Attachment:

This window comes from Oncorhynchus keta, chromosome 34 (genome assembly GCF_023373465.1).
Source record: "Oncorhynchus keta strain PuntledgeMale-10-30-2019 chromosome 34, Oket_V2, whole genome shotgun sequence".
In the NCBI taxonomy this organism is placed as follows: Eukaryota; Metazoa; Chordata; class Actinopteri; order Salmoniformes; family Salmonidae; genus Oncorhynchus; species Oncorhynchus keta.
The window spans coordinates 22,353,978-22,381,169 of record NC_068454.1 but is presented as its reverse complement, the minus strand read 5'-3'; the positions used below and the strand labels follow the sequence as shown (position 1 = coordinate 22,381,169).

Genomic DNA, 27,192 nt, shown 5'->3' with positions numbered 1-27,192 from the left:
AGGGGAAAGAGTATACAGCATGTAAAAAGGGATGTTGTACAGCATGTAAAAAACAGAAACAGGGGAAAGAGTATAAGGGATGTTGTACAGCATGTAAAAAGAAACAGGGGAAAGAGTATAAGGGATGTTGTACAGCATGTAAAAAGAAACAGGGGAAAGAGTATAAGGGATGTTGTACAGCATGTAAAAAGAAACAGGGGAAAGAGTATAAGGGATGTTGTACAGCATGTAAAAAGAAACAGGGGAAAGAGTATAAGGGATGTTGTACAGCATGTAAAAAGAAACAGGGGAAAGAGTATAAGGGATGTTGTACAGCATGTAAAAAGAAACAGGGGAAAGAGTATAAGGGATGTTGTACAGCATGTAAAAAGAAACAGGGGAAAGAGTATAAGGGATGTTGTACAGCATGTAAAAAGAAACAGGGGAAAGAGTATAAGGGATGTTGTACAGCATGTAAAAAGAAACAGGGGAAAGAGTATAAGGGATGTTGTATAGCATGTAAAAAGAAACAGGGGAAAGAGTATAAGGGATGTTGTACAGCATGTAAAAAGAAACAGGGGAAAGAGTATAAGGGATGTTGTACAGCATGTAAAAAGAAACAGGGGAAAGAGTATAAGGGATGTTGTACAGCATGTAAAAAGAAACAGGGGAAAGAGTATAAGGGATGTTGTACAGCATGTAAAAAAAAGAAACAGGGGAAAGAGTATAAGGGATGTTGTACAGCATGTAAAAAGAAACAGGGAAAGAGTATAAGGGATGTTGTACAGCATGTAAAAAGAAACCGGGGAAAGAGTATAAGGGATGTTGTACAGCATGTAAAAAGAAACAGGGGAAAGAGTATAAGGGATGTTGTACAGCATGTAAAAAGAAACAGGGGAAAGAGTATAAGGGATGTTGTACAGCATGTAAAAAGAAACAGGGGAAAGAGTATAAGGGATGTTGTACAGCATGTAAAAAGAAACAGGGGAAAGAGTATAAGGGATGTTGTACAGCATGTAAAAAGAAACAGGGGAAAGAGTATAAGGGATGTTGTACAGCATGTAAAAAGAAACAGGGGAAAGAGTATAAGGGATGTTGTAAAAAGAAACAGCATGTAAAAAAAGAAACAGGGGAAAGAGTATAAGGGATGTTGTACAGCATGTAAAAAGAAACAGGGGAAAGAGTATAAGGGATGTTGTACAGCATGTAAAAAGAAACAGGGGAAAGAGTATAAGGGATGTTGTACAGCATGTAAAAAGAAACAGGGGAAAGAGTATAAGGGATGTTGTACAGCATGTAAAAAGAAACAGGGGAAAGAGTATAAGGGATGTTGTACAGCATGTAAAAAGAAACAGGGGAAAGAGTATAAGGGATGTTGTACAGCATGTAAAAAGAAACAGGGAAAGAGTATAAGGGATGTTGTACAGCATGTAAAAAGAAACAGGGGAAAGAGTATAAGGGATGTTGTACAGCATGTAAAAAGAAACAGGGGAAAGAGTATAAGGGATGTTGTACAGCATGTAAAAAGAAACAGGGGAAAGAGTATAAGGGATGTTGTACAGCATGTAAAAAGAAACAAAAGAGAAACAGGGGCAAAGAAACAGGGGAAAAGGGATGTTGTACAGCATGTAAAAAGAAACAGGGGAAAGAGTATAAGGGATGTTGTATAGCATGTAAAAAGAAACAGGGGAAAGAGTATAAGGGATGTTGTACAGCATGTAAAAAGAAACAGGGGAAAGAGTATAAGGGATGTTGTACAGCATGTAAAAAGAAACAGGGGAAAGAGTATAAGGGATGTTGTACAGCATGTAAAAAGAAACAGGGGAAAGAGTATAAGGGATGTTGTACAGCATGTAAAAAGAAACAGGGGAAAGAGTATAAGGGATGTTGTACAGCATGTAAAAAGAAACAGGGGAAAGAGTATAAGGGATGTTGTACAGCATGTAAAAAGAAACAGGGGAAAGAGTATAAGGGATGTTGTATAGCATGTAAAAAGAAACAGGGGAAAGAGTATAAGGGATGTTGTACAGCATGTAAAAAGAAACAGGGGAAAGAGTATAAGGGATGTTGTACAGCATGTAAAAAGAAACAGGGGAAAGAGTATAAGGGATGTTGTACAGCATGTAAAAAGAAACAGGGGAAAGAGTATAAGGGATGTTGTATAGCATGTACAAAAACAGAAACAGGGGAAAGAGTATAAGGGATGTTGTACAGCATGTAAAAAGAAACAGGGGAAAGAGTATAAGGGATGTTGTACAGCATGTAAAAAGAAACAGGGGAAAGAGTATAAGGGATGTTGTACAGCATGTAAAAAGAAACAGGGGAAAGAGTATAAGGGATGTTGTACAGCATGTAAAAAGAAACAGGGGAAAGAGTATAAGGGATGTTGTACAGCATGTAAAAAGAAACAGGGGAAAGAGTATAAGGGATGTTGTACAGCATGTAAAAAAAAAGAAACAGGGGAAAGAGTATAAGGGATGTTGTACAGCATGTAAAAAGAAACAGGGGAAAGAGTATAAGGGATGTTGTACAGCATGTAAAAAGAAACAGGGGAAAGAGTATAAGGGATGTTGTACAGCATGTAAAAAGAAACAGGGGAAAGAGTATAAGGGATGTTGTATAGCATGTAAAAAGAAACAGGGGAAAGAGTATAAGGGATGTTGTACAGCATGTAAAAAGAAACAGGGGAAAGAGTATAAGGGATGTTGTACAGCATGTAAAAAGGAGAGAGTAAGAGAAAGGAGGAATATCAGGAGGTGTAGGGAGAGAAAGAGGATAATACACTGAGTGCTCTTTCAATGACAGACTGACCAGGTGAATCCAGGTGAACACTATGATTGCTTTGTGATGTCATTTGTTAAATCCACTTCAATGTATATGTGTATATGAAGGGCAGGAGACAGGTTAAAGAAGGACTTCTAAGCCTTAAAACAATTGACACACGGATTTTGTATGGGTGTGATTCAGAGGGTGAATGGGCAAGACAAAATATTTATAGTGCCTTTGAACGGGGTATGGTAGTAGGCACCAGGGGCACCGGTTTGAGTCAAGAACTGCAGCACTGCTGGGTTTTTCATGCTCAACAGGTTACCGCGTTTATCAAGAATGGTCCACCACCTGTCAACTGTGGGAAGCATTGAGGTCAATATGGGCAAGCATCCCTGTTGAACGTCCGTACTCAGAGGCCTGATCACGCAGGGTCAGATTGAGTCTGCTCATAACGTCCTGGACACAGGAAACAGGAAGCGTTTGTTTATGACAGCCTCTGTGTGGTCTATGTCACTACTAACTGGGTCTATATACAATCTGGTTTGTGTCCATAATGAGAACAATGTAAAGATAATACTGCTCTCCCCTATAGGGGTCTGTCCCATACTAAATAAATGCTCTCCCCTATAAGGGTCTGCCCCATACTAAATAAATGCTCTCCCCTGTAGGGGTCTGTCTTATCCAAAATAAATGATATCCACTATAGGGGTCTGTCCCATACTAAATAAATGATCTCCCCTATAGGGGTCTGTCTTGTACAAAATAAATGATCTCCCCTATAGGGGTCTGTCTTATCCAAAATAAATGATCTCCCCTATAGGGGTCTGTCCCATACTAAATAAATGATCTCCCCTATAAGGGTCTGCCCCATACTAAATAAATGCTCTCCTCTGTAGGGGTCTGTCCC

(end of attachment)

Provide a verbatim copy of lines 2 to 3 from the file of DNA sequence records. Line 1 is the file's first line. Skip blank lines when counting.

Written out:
Source record: "Oncorhynchus keta strain PuntledgeMale-10-30-2019 chromosome 34, Oket_V2, whole genome shotgun sequence".
In the NCBI taxonomy this organism is placed as follows: Eukaryota; Metazoa; Chordata; class Actinopteri; order Salmoniformes; family Salmonidae; genus Oncorhynchus; species Oncorhynchus keta.